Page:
• Join over 1.2 million students every month
  • Accelerate your learning by 29%
  • Unlimited access from just £6.99 per month

Give an account of the ethical arguments in support of suicide.

Extracts from this document...


Transfer-Encoding: chunked Give an account of the ethical arguments in support of suicide. [35] In a broad sense suicide can be defined as, ?the act of intentionally ending your life.? However, there are many different types of suicide. Durkheim identified four kinds: egoistic suicide, which is the result of feeling one?s life is meaningless; altruistic suicide, the act of giving one?s life for the greater good; anomic suicide, the result of a major social change that disrupts a person?s sense of order; and fatalistic suicide, the results of excessive regulation, when one?s future is pitilessly blocked by oppressive discipline, such as in a prison or dictatorship. ...read more.


Suicide could be justified if one fell victim to severe pain or disease, but otherwise suicide would usually be seen as a rejection of one's social duty. Furthermore, Hume was another writer who believed that suicide could be ethically justified. He wrote, ?a man who retires from life does no harm to society: he only ceases to do good.? David Hume was attempting to refute the idea that suicide was a sin against God. Hume argues that suicide is no more a rebellion against God than is saving the life of someone who would otherwise die, or changing the position of anything in one's surroundings. ...read more.


Freud claimed that we all have a death drive and that our ego may not be able to cope with negative experiences such as guilt and we may self-destruct. In terms of morality, suicide is not an act of free will, and therefore the person that takes their own life cannot be held responsible for their actions. Furthermore, altruistic suicide could be a courageous and selfless act, in line with both utilitarianism and situation ethics. For example, falling on a grenade refers to the deliberate act of using one's body to cover a live time-fused hand grenade, absorbing the explosion and fragmentation in an effort to save the lives of others nearby. ...read more.

The above preview is unformatted text

This student written piece of work is one of many that can be found in our AS and A Level Practical Questions section.

Found what you're looking for?

  • Start learning 29% faster today
  • 150,000+ documents available
  • Just £6.99 a month

Not the one? Search for your essay title...
  • Join over 1.2 million students every month
  • Accelerate your learning by 29%
  • Unlimited access from just £6.99 per month

See related essaysSee related essays

Related AS and A Level Practical Questions essays

  1. RE euthanasia for and against

    This case from a practical point of view supports euthanasia as it shows that the doctor's time and government's money can be used elsewhere where it can actually be of a benefit. PATIENT CHOICE vs. DOCTOR RESPONSIBILITY The patient has the right to make a choice whether or not they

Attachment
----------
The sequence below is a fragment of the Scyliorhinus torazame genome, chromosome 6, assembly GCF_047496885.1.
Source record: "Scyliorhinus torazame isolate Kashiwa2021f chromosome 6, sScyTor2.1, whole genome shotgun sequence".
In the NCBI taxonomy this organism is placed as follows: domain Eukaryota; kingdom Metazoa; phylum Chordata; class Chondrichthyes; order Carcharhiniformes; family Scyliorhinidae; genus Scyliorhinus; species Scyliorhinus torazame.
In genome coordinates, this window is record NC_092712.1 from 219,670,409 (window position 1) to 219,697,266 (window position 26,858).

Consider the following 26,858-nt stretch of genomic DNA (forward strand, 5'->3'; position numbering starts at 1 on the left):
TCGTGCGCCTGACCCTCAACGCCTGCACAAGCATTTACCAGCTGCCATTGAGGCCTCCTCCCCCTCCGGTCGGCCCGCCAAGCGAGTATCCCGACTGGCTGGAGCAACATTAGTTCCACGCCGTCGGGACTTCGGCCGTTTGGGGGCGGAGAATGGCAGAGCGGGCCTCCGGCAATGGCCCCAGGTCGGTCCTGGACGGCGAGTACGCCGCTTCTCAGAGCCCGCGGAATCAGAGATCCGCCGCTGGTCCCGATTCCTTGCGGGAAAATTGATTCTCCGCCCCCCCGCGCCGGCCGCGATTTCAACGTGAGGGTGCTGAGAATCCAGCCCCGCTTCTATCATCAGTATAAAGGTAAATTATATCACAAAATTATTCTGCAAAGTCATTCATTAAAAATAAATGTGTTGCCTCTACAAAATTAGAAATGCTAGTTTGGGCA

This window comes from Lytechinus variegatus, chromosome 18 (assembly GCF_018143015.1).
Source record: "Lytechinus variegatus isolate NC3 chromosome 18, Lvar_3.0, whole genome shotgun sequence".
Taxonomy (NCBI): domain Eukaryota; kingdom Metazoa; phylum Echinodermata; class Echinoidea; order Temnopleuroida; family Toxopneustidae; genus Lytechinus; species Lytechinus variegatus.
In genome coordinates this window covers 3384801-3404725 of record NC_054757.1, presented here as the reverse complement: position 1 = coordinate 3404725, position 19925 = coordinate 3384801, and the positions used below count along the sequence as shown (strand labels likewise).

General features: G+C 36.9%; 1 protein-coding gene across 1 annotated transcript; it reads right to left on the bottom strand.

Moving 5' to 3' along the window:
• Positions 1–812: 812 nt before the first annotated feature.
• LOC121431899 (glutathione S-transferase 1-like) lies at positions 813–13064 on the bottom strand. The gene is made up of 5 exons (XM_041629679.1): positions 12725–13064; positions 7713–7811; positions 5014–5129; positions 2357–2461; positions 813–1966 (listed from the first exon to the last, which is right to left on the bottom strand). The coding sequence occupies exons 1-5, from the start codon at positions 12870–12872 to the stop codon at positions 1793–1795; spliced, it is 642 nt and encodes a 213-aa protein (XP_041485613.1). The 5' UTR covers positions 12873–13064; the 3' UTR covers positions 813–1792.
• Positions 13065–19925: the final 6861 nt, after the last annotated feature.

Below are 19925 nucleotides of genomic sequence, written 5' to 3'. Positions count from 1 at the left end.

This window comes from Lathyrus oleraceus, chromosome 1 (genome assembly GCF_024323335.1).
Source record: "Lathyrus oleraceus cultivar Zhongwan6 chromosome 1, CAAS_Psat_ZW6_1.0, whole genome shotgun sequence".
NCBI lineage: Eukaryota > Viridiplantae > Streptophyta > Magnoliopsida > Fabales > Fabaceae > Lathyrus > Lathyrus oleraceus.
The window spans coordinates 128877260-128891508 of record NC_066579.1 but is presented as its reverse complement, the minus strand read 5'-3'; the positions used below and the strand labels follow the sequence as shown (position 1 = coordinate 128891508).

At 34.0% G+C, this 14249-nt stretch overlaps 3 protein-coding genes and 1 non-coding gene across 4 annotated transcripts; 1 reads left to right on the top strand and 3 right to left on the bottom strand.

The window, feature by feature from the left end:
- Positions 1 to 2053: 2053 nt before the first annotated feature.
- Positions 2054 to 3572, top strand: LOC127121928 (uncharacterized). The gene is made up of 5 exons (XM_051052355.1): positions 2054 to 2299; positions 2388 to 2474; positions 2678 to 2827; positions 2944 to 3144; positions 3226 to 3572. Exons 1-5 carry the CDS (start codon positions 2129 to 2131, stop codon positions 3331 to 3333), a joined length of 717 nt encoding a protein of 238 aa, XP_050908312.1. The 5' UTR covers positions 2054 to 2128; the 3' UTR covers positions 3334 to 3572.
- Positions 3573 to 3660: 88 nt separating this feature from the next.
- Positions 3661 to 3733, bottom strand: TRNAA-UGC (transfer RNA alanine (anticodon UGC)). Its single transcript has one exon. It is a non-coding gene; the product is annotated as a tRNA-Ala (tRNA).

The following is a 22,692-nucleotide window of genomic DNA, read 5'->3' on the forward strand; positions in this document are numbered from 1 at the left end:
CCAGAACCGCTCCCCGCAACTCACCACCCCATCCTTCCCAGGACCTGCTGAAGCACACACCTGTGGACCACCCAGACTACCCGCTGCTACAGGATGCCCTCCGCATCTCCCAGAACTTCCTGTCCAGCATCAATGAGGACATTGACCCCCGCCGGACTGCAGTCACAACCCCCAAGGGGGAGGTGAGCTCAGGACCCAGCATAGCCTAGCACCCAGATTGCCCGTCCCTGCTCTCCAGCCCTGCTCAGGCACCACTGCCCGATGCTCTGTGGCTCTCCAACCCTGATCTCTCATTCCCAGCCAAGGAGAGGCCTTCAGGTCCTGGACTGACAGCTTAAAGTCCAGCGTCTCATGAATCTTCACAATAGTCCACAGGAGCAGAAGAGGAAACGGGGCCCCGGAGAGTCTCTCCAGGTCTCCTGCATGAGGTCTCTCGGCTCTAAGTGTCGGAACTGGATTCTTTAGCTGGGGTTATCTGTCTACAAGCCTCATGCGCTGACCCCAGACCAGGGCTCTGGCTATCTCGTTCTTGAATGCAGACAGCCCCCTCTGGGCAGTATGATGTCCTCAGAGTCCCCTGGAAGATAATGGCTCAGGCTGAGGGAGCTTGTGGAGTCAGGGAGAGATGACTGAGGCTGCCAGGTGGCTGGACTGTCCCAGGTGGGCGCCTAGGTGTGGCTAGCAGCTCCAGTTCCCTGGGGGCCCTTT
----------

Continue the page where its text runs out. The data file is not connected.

2. Explain religious and ethical arguments in favour of Euthanasia

    Christians also argue that God has pre-planned our lives, so to end a life prematurely would be to interfere with this plan, "before I formed you, I knew you, before you were born I set you apart". However, this conflicts with ideas of God's omniscience, as he would have known whether or not a foetus is destined to be aborted.

  1. The Ethical Debate Concerning Cloning.

    However, Wilson puts forth two requirements for cloning: the family to which the child will be born must be a two parent, heterosexual family and the actual birthing process must take place. The first stipulation excludes the possibility for a single mother to give birth to her clone; likewise, Wilson fears the use of cloning for homosexuals.

  2. Consider the arguments for and against paid organ donation.

    would surely be enough compensation for the donor and money would have little effect on their motivation for donation. If the moral rights and duties framework is followed here, if people have the right to receive an organ when they need one and a suitable organ is available, then they

  1. Modern life-prolonging technologies have sharpened some ancient dilemmas on the value of life.

    Nor (if they permit preventive killing) could they distinguish killing a few poor people to save many rich people, or the sacrifice of the healthy for the terminally ill, the joyous for the suicidal, mothers for children, embryos, or zygotes, and so on, although again most would find these cases very different.

  2. Compare Mill and Kant's ethical theories; which makes a better societal order?

    The categorical imperative is the basis of morality and was stated by Kant in these words: "Act as if the maxim of your action were to become through your will and general natural law." Therefore, before proceeding to act, you must decide what rule you would be following if you

  • Over 160,000 pieces
    of student written work
  • Annotated by
    experienced teachers
  • Ideas and feedback to
    improve your own work